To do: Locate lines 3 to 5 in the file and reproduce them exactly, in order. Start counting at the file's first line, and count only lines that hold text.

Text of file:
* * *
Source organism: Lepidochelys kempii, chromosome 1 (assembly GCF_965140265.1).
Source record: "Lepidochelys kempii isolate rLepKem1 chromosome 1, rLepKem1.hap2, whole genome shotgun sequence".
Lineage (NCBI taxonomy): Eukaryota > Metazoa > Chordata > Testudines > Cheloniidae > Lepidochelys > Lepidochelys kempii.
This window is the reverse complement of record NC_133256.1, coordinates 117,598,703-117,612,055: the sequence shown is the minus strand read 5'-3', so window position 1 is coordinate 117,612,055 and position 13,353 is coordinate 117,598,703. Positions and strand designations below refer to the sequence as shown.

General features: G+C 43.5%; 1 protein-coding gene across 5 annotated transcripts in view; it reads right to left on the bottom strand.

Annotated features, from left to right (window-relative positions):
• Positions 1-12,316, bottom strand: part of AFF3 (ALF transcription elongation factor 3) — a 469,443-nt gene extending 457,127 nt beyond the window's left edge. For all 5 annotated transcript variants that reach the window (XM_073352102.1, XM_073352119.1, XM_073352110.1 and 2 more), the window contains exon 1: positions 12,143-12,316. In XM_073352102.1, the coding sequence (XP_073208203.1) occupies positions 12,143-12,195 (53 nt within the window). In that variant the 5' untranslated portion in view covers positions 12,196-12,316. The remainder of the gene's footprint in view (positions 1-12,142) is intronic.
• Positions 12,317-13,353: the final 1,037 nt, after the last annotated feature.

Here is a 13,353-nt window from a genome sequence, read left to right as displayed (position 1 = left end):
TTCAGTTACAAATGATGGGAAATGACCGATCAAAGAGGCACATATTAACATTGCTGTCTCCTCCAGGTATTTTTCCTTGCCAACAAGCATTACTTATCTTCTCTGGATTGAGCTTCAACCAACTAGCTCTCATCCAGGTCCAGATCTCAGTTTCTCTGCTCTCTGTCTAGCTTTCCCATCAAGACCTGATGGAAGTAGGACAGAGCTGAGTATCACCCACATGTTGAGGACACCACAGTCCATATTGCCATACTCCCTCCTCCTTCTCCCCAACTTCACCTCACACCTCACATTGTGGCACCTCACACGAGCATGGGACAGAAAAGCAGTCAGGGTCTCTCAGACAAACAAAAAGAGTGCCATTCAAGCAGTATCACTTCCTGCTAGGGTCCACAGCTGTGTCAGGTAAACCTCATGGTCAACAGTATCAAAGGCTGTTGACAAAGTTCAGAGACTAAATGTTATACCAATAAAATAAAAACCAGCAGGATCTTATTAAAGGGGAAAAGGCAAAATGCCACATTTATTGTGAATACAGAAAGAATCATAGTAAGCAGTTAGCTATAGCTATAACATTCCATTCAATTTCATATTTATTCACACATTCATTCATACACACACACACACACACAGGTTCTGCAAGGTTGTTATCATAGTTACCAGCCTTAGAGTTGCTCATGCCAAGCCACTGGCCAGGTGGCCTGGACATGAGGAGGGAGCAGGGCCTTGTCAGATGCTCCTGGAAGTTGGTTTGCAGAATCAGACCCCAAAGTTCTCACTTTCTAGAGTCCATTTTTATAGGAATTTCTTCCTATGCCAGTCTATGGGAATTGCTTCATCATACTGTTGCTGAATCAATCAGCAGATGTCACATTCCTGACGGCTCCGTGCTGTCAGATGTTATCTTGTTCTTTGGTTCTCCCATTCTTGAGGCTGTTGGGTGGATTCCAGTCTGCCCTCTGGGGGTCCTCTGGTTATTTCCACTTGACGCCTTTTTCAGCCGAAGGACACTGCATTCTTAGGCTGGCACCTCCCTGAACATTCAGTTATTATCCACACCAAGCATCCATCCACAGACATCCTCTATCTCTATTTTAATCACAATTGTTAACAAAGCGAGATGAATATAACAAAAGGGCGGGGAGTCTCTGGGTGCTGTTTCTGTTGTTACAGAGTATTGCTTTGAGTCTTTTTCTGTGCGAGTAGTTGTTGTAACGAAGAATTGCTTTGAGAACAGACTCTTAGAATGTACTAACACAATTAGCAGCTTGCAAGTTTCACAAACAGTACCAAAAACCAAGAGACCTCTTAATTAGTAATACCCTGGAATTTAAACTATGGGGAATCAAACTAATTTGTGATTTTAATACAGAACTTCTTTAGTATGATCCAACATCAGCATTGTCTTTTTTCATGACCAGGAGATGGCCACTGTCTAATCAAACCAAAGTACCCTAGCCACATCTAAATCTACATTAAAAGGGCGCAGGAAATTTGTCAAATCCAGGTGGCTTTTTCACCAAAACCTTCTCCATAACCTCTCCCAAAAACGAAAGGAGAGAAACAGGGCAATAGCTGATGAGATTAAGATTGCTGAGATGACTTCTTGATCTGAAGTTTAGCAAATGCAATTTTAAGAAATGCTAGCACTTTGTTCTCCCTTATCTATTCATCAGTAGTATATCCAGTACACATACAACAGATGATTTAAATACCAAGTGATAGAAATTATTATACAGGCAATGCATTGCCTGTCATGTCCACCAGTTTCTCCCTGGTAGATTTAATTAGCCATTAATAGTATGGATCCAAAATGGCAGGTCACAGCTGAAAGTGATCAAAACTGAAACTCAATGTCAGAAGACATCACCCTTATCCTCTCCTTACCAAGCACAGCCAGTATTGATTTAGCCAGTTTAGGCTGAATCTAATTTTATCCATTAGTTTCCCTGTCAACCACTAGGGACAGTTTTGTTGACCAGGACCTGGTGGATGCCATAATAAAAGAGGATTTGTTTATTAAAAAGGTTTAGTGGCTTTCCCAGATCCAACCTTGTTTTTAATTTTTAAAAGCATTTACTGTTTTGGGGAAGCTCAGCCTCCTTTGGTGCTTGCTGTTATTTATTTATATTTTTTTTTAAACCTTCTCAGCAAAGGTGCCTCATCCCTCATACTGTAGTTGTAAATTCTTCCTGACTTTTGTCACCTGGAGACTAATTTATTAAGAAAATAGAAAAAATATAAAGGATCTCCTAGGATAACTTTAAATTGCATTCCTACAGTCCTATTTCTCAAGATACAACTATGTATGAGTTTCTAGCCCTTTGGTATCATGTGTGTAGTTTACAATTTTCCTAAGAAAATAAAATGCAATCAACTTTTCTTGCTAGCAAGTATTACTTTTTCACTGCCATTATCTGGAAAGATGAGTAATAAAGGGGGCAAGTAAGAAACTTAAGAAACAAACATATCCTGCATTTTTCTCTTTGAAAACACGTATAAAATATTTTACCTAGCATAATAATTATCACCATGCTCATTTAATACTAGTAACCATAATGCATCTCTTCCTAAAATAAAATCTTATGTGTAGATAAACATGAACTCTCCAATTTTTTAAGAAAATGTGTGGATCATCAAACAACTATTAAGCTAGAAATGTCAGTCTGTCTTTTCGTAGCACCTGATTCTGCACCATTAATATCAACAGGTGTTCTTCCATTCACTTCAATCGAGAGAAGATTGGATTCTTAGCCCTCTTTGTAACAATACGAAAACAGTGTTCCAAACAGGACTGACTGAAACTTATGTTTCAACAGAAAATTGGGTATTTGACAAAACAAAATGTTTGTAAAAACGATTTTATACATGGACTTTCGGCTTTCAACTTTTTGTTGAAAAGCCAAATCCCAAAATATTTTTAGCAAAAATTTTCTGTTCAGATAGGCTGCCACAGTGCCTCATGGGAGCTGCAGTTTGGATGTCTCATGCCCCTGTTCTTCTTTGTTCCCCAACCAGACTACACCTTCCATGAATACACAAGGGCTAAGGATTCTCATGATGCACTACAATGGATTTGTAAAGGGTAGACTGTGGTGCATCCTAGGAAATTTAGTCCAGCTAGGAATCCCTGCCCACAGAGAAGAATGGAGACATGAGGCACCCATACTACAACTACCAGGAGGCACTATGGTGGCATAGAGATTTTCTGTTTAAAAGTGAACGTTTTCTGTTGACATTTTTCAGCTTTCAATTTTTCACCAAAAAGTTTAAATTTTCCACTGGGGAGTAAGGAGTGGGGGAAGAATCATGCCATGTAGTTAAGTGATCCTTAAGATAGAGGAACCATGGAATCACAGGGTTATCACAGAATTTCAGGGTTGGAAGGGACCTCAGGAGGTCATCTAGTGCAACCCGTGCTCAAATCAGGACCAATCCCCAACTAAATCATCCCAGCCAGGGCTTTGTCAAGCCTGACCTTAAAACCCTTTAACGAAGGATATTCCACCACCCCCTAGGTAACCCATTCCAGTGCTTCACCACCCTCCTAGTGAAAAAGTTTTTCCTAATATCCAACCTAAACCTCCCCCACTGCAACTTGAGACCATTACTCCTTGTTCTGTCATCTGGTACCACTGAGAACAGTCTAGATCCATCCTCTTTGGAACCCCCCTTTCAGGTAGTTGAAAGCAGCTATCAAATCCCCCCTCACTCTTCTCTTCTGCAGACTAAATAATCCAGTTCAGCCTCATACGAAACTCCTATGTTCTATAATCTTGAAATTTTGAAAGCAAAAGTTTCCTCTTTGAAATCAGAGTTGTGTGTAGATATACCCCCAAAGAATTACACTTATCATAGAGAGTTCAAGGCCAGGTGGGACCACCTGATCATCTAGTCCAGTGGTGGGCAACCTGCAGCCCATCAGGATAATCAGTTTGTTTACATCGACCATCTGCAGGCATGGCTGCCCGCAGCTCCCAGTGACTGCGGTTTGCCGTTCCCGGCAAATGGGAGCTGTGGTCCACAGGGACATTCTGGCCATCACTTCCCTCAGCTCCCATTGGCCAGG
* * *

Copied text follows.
Lineage (NCBI taxonomy): Eukaryota > Metazoa > Chordata > Testudines > Cheloniidae > Lepidochelys > Lepidochelys kempii.
This window is the reverse complement of record NC_133256.1, coordinates 117,598,703-117,612,055: the sequence shown is the minus strand read 5'-3', so window position 1 is coordinate 117,612,055 and position 13,353 is coordinate 117,598,703. Positions and strand designations below refer to the sequence as shown.

General features: G+C 43.5%; 1 protein-coding gene across 5 annotated transcripts in view; it reads right to left on the bottom strand.